Upon returning home that day, Wooden opened a copy of Practical Modern Basketball. He turned to the section titled "Handling Your Players," crossed out "Handling" and wrote in "Working With." He phoned his publisher and asked that the change be made in all subsequent printings.
"John was a better coach at 55 than he was at 50," says Pete Newell, the former coach at Cal and San Francisco, who has known Wooden for more than 40 years. "He was a better coach at 60 than at 55. He's a true example of a man who learned from day one to day last."
In the outer lobby of the old Martinsville High gym hangs a picture of the Artesians' 1927 state championship team. "Gone," says Wooden, pointing to the player in the top left-hand corner. "Gone, gone, gone, gone," he continues, moving his finger from teammate to teammate. "Almost gone," he says, his finger finally coming to rest on his likeness.
When speaking engagements take him east, he'll route himself through Indianapolis, rent a car, drive the highway south and slip into the various graveyards around Martinsville, where his and Nell's forebears are buried. At each one he'll say a prayer. The neighboring gravestones are graced with names like Way and Byroad and Schoolcraft, names that sound as if they came from a novel about Puritans.
His preoccupation with death lifts only when Cori, 3, and her cousin. John, who's pushing three, come by to visit. Cori is the philosophical one, and little John is the instigator. It was John who got Papa, as they call their great-grandfather, to turn off all the lights and play a flashlight game that the kids call Ghostbusters. Nell must have been cackling from behind the credenza.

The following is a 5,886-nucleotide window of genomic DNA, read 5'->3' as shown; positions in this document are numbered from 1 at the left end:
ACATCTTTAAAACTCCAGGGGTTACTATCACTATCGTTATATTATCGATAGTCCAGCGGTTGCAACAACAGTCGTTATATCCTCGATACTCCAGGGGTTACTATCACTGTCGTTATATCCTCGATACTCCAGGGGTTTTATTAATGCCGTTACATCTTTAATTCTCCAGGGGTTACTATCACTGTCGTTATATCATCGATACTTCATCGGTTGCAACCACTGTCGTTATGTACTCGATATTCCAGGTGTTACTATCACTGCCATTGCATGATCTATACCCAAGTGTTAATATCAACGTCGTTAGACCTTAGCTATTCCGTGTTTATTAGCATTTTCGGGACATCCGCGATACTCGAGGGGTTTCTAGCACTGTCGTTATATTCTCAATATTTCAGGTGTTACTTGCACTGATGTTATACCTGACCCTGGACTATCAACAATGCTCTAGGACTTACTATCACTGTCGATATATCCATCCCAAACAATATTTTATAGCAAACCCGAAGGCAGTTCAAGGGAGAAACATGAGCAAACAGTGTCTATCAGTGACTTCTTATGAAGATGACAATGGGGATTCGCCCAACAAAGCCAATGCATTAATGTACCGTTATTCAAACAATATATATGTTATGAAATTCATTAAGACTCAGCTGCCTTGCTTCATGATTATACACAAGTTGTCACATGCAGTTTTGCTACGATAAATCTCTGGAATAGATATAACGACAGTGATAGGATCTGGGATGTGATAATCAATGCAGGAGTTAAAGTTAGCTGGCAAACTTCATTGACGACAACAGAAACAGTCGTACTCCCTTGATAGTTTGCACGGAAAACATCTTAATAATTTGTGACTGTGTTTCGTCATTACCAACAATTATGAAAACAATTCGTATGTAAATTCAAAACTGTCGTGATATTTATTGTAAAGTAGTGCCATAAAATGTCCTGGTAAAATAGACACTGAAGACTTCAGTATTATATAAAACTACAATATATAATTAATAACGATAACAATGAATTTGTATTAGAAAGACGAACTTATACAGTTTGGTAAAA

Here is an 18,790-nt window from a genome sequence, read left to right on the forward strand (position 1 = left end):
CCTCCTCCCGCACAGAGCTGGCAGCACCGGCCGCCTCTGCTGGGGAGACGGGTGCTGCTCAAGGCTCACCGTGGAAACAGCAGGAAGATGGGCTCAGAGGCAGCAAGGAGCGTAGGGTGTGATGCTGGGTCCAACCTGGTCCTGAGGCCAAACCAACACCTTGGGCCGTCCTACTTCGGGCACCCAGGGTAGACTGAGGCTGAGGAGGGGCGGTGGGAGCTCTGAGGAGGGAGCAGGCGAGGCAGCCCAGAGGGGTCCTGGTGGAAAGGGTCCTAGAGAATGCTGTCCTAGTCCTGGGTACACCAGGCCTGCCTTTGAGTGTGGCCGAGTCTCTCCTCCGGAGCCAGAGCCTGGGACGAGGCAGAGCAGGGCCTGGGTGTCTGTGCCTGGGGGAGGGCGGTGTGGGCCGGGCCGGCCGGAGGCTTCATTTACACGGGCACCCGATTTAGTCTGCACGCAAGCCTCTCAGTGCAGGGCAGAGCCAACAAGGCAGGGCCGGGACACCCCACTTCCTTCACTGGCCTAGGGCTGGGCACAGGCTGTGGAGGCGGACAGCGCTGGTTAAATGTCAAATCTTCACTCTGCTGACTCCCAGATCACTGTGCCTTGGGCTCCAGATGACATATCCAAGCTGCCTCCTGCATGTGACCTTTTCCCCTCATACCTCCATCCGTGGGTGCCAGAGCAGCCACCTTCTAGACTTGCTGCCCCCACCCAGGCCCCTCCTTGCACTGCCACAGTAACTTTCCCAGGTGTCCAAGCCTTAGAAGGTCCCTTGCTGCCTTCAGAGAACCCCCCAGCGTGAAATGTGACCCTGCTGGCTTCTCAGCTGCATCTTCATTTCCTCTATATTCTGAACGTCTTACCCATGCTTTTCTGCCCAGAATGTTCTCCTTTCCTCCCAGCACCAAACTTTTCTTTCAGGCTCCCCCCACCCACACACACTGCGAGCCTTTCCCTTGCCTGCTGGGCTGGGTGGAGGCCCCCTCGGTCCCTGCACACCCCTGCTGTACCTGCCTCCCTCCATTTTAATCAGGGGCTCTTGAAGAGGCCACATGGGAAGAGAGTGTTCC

Meanwhile, over the hill in Westwood, a variation of the same game goes on. "The problem we're having is John Wooden," a Bruin named Kenny Fields said a few years ago. "He won too much. Now our fans can't accept anything less."
Wooden has scrupulously avoided commenting on the performance of any of his many successors. Indeed. Harrick says he has to crowbar advice out of him. Watch Wooden watching the Bruins, from his second-row seat across from the UCLA bench, occasionally with Cori and John scrambling around him: He claps rhythmically to the pep band during timeouts, but otherwise he betrays little reaction to the basketball before him.
Wooden won't say this explicitly, but the man UCLA should have hired back in 1975, the man the old coach praises whenever he has a chance, is Louisville's Denny Crum. That single move might have forestalled all the Bruins' recent travails. But Morgan refused to consider him as Wooden's replacement simply because Crum, a former UCLA player and assistant coach, had been divorced. Such were the impossible standards of John's and Nell's legacy.
So we come to the lesson of the peaks and the valleys. If you should catch one of those Final Four historical shows on late-night cable, be sure to study Wooden's Bruins in victory. They're happy campers, storming the floor and cutting down the nets, but always they hold something back. "Of course, I will have reminded them in a timeout," says Wooden, "for every artificial peak you create there is a valley. I don't like valleys. Games can be lost in them."
He had seen Phil Woolpert win back-to-back national championships at San Francisco in 1955 and '56 and then struggle in the crucible of trying to keep winning. Then he saw Ed Jucker also win two in a row, at Cincinnati in '61 and '62, only to leave coaching because of similar pressure. That's when he resolved never to exult unduly in victory or to languish in defeat. "One's life," he says, "should be the same."